Dispelling Some ICD-10 Myths
Alpha II’s own Stuart Newsome wrote the following feature article for the June issue of For the Record magazine.
Myths and urban legends flourish in an array of settings—business, sports, storytelling, and even healthcare. They may
not all be as famous or as colorful as the legends of Sasquatch and the Loch Ness Monster, but myths even abound as
part of the change from ICD-9 to ICD-10 coding, scaring off providers and others from taking the plunge to transition.
With the ICD-10 deadline in a state of limbo, hospital leaders are wise to stay the course on this major initiative.
Myth 1: Coders and physicians will have to learn thousands of new codes.
The diseases aren’t changing. The codes on how to report them are changing to become more specific and dependable.
Users won’t necessarily have to learn more new codes, but they will have to change ingrained habits on how to access
more powerful and specific codes.
Coders will need to beef up their knowledge of anatomy and physiology, and physicians will be required to shore up
clinical documentation with more specific nomenclature in documentation that translates to effective coding. Vague
descriptions of conditions by physicians and rote memorization by coders—or guessing what they think the correct
code is—will no longer suffice with ICD-10. Training for staff—as much as 50 hours—is critical and cannot be overstated.
Myth 2: ICD-10 and EHR implementation are competing initiatives.
Some healthcare professionals are avoiding the task of transitioning from ICD-9 to ICD-10 because they are confused
about priorities and feel caught between competing initiatives. But implementing EHRs, attesting to meaningful use,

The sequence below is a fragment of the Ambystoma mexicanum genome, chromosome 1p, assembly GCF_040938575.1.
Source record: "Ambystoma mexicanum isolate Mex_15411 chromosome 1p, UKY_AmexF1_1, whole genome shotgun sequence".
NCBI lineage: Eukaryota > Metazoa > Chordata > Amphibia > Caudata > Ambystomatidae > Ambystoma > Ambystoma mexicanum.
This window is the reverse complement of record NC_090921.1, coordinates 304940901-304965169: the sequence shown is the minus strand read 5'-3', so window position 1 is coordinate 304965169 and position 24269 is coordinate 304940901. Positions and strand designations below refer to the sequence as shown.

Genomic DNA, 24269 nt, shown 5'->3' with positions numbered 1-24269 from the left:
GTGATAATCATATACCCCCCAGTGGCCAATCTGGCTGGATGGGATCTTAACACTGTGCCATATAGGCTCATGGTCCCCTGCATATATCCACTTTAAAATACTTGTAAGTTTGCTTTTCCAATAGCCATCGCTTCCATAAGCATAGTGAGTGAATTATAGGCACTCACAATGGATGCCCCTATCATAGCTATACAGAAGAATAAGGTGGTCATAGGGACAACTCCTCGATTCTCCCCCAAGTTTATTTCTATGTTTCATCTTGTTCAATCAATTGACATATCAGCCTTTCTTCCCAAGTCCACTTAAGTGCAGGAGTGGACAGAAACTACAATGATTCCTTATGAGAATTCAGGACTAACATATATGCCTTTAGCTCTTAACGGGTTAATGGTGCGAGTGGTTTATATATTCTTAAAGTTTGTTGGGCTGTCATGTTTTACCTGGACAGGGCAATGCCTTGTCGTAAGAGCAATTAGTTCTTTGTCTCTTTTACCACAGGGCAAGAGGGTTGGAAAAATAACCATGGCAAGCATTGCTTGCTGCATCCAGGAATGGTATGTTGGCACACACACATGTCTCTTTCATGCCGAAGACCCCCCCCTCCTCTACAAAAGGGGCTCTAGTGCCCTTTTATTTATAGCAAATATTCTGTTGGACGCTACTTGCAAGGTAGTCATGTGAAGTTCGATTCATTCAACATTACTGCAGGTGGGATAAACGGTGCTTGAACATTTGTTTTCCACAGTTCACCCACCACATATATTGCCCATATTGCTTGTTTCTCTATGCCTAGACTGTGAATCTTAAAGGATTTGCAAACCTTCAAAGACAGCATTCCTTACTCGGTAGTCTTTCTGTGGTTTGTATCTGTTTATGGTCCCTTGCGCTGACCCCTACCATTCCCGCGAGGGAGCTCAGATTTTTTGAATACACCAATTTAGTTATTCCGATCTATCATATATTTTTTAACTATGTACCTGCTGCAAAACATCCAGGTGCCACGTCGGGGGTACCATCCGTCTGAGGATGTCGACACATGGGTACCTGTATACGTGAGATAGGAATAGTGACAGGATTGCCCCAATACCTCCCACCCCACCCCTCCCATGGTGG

and transitioning to ICD-10 are closely aligned and complement each other. These initiatives together should be
considered as a comprehensive package to improve documentation efforts.
A speedy, efficient EHR can ease the ICD-10 implementation. EHRs may streamline the coding process by functioning as
coding crib sheets, providing boundaries and helping providers select the most appropriate code. Transitioning to ICD-10
ensures that EHRs, value-based reimbursement, and meaningful use incentive programs all speak the same language.
Myth 3: ICD-10 has no benefits for stakeholders.
On the contrary, everyone wins with ICD-10—from providers to patients. As mentioned, the specificity of ICD-10 is its
forte. Because it facilitates more accurate diagnoses, ICD-10 enhances patient outcomes, supplements evidence-based
research, and improves public health tracking and population health analysis.
As providers become more accountable for patient outcomes, less ambiguous coding will help specify reasons for patient
noncompliance. Enhanced documentation of a patient’s condition will improve shared data with health information exchanges,
facilitate auditing efforts, and decrease fraud and abuse. The ability to leverage ICD-10’s greater granularity will
help increase reimbursement and establish more effective processes.
Myth 4: The time is not right for the transition to ICD-10.
The time is not only right to transition to ICD-10, it’s long overdue. ICD-9 was created in 1979—before the identification
of many diagnostic and technological developments that have occurred in the past 30 years. The United States needs
coding that matches recent medical discoveries and aligns with other developed countries that adopted ICD-10 years ago.
Even though the Centers for Medicare & Medicaid Services are shifting the schedule, the time is right to switch to ICD-10.
Those contemplating waiting and leapfrogging directly to ICD-11 once it’s ready should reconsider. ICD-10 is the pathway
to ICD-11, and any planning done now for ICD-10 will not go to waste. Discerning fact from fiction will only put providers
in a stronger position to gain clinical and administrative efficiencies and enhance revenue.
— Stuart Newsome, CHCC, vice president of business development at Unicor Medical Inc. in Montgomery, Alabama, has
spent 16 years in medical coding.